1. The first line of the novel is, “The billy club arrived with the first shipment of Christmas presents that year, one package among several stacked on the front porch.” Why do you think the author chose to begin the novel this way? What can you learn about Thomas and his life from early descriptions of his house and his routines?
2. Throughout the novel, there are indications that Thomas may not be the man he purports to be. Did you at any point suspect Thomas might be capable of the acts he commits? What clues can you identify that give us insight into how the story will end?
3. We only get Thomas’s side of the story, but we learn a lot about Miriam through his eyes, and through her dialogue. Why do you think Miriam fell in love with Thomas, and why has she chosen to remain with him?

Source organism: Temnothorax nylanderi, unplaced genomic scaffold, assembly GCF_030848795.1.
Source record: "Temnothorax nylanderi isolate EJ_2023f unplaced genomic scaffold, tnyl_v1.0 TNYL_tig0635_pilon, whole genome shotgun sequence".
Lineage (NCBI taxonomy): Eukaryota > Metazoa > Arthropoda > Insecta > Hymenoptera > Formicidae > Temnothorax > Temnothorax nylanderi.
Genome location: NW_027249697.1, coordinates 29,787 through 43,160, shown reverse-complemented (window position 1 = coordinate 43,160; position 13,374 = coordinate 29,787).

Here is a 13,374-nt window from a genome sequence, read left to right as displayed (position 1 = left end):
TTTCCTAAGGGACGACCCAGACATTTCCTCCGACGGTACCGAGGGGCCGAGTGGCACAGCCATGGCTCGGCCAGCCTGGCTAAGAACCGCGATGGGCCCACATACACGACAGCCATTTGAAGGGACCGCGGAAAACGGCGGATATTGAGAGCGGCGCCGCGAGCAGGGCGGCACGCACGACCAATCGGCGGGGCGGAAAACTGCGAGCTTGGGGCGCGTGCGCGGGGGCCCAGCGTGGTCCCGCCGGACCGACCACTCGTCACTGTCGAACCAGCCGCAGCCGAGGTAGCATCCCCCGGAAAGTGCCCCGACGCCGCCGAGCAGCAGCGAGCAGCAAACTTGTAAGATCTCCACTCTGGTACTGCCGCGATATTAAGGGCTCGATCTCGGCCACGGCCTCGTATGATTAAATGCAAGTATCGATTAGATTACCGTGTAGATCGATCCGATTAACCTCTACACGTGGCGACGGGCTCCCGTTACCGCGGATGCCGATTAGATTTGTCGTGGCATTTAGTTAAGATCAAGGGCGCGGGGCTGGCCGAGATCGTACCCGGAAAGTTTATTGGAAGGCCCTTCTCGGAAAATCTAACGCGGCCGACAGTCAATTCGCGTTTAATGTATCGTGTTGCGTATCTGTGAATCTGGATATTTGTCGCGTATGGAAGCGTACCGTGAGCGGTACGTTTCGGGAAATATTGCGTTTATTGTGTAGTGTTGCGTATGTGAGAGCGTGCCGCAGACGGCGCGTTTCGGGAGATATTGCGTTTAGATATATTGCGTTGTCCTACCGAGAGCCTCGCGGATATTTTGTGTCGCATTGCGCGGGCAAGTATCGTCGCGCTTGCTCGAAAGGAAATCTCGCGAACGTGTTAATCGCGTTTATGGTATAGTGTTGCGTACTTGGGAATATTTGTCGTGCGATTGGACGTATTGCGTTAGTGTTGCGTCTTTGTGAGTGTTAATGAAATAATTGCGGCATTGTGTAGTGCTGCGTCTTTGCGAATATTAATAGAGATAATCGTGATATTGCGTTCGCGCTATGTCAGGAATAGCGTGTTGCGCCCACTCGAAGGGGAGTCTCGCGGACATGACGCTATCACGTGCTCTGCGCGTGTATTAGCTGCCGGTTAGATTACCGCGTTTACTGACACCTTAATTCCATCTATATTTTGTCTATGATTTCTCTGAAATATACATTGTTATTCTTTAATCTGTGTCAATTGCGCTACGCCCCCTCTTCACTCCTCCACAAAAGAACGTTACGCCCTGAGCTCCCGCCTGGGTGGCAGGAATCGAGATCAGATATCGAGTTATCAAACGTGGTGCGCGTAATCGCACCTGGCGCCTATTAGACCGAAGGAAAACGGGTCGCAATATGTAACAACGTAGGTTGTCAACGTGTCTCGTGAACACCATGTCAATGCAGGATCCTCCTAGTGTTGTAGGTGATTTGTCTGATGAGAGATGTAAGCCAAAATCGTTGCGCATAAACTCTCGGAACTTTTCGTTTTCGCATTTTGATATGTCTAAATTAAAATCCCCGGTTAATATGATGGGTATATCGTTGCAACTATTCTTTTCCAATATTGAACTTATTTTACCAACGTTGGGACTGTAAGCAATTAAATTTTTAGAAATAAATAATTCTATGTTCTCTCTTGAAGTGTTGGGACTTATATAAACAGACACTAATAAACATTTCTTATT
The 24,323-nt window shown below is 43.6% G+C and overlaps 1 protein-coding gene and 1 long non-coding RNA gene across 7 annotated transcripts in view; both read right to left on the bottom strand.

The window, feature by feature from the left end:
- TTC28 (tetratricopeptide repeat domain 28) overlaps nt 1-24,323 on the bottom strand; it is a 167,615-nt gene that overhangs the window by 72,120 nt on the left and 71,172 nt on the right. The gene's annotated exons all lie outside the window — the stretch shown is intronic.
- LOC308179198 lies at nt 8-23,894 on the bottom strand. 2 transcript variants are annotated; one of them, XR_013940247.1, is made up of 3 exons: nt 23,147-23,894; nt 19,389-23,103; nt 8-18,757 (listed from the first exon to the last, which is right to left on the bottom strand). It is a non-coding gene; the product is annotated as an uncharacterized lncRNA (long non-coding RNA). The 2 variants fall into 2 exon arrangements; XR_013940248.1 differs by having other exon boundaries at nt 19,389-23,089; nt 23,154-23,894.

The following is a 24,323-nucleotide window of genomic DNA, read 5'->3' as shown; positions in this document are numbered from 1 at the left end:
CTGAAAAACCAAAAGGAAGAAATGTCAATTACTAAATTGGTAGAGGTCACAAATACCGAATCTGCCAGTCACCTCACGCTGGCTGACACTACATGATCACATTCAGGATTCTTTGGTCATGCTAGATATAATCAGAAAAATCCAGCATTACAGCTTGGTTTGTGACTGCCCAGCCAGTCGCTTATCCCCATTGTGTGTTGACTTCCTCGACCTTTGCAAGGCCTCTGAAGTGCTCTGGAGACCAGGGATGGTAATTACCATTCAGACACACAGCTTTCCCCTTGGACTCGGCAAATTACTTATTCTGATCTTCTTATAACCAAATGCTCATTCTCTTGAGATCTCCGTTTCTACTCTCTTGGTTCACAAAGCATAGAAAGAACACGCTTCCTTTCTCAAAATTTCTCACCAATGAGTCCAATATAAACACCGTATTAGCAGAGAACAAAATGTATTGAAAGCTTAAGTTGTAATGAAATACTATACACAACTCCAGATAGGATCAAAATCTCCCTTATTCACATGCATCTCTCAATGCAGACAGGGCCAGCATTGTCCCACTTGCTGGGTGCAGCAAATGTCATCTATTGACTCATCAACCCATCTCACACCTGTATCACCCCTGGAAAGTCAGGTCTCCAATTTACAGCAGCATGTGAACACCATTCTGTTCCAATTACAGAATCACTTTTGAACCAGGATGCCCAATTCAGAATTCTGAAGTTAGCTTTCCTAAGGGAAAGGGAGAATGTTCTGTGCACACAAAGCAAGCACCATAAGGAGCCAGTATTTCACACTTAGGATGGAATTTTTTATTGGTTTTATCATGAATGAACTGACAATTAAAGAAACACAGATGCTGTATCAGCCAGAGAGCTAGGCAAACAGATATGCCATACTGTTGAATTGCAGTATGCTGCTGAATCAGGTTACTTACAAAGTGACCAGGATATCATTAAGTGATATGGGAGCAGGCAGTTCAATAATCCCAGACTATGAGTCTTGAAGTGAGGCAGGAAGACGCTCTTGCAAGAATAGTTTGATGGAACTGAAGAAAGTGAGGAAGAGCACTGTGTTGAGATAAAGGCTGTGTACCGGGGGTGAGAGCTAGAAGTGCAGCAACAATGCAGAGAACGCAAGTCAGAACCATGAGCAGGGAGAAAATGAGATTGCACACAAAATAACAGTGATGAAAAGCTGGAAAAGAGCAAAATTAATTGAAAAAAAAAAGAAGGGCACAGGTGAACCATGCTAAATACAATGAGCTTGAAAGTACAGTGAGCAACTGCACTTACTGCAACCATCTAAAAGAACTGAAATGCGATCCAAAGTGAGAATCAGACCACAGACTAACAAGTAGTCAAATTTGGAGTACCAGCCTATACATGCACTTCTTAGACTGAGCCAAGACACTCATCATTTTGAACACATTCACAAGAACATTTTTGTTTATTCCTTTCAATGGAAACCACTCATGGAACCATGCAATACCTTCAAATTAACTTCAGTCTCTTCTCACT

4. Thomas’s sisters are highly unusual, almost childlike in their arrested state of development. Why do you think they are the way they are? How does their development relate to Thomas’s persona?
5. Thomas is an opera buff, and the author threads many operatic references through the text. What effect does this have on the narrative? How did it influence your conception of Thomas’s character?
6. Does the story of A Good Man remind you of any real-life stories you’ve heard? In what way? What are some of the common elements between these similar stories?
7. Is Thomas a good man? Why or why not? What would the definition of “a good man” be, both in your estimation, and in the world of the novel?
8. What does the author’s treatment of Thomas’s character reveal about traditional notions of masculinity? Did the book make you think about the different roles that men and women play in heteronormative domestic spheres? Do Thomas and Miriam seem to have differing ideas about their own gender roles?